Thousands of opposition supporters have been beaten or worse
UN Secretary General Ban Ki-moon has said the violence in Zimbabwe could undermine the outcome of the presidential run-off election.
"Violence, intimidation and the arrest of opposition leaders are not conducive to credible elections," he told the UN General Assembly in New York.
President Robert Mugabe faces a strong challenge from opposition leader Morgan Tsvangirai in the 27 June vote.
South Africa's president has been attempting to mediate.
President Thabo Mbeki held separate talks with both presidential candidates as pressure mounted on Mr Mugabe to curtail political violence ahead of the poll.
He has made no comment on the progress of his talks on Wednesday.
Official results show Mr Tsvangirai, leader of the Movement for Democratic Change (MDC), won the first round of the presidential election in March but not with enough votes for a clear victory.
Mr Ban called for an end to the violence and for government restrictions on the work of aid agencies to be lifted.
Mr Mugabe has been waging a fierce campaign to extend his 28-year rule
The current political crisis was, he said, compounding an already deep social economic and humanitarian crisis.
"It is of utmost importance that the violence is stopped immediately and that humanitarian assistance is facilitated, not prevented," he added.
A senior UN official, Haile Menkerios, has met President Mugabe to discuss the political stand-off and what the UN says is the increased suffering of an already vulnerable population.
The UN is prepared to pay to fund election monitors to oversee the run-off vote.
On Thursday, US Secretary of State Condoleezza Rice will chair an informal UN Security Council meeting on Zimbabwe in an attempt to maintain international political pressure.
South Africa, which has been leading diplomatic attempts to resolve the situation, is opposed to the Security Council having too much involvement, the BBC's Laura Trevelyan reports from the UN.
Pretoria argues that it is not for the Council to resolve disputed elections.
Earlier, an African poll observer warned that he would not endorse the vote if current levels of violence continued.
Mr Tsvangirai has been detained a number of times while campaigning
Marwick Khumalo, head of the Pan-African Parliamentary observers, told the BBC his team had received horrendous reports of attacks and that the political environment was not conducive to a free poll.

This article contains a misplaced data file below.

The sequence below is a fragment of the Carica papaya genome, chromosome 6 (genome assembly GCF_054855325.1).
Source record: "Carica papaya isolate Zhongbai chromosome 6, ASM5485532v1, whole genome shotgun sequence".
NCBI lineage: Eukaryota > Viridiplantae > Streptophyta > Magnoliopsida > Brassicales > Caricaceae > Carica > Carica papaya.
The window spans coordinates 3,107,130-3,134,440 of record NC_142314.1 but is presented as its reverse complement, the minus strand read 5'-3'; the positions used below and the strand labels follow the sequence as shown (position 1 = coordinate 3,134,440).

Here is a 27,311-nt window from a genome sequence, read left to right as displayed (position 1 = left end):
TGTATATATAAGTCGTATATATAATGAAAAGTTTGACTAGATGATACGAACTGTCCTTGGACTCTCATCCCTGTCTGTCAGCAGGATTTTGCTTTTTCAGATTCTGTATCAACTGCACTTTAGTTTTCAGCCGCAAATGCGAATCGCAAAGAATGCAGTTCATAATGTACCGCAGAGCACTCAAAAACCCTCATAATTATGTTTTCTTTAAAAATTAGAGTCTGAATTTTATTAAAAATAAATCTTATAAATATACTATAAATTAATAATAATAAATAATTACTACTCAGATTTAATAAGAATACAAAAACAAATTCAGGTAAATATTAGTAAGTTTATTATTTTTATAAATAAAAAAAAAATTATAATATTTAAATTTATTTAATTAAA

South Africa's foreign affairs ministry said Mr Mbeki's trip on Wednesday to see Mr Mugabe in the Zimbabwean city of Bulawayo was part of his efforts to mediate between the country's veteran president and Mr Tsvangirai.
The BBC's Peter Biles in Johannesburg says this is the third time in as many months that Mr Mbeki has been to Zimbabwe.
But with the vote just days away, there is a growing sense of urgency with political violence beginning to spread from the countryside to the towns, our correspondent says.
However, the opposition Movement for Democratic Change has criticised Mr Mbeki's policy of so-called quiet diplomacy for failing to hold Mr Mugabe to account.
Mr Mugabe has been waging a fierce campaign to extend his 28-year rule since Mr Tsvangirai failed to win enough votes to score an outright victory in March's disputed first round.
Kenyan Prime Minister Raila Odinga has called for an international peacekeeping force to be deployed in Zimbabwe to ensure a free and fair vote.
"It is time for the leaders of Africa to say to President Mugabe that the people of Zimbabwe deserve a free and fair election," he said.
UK Prime Minister Gordon Brown says he has spoken to the leader of South Africa's governing African National Congress, Jacob Zuma, about the possibility of deploying 1,000 election observers from the ANC.
In other developments:
* The MDC's second-in-command, Tendai Biti, who was arrested last week accused of treason, appeared in court on Wednesday in leg irons and was denied access to his lawyers.
* The opposition has said that in contravention of electoral law, it is being denied access to public media controlled by Mr Mugabe's ruling Zanu-PF.
* An election observer was killed in an attack in Karuru, a town north of Harare, early on Tuesday, as his family looked on, a local observer group said
* Local election observers are to be screened by the government to ensure they have "no preconceived ideas" about the vote
* The government lifted a ban on aid agencies which distribute food and Aids treatment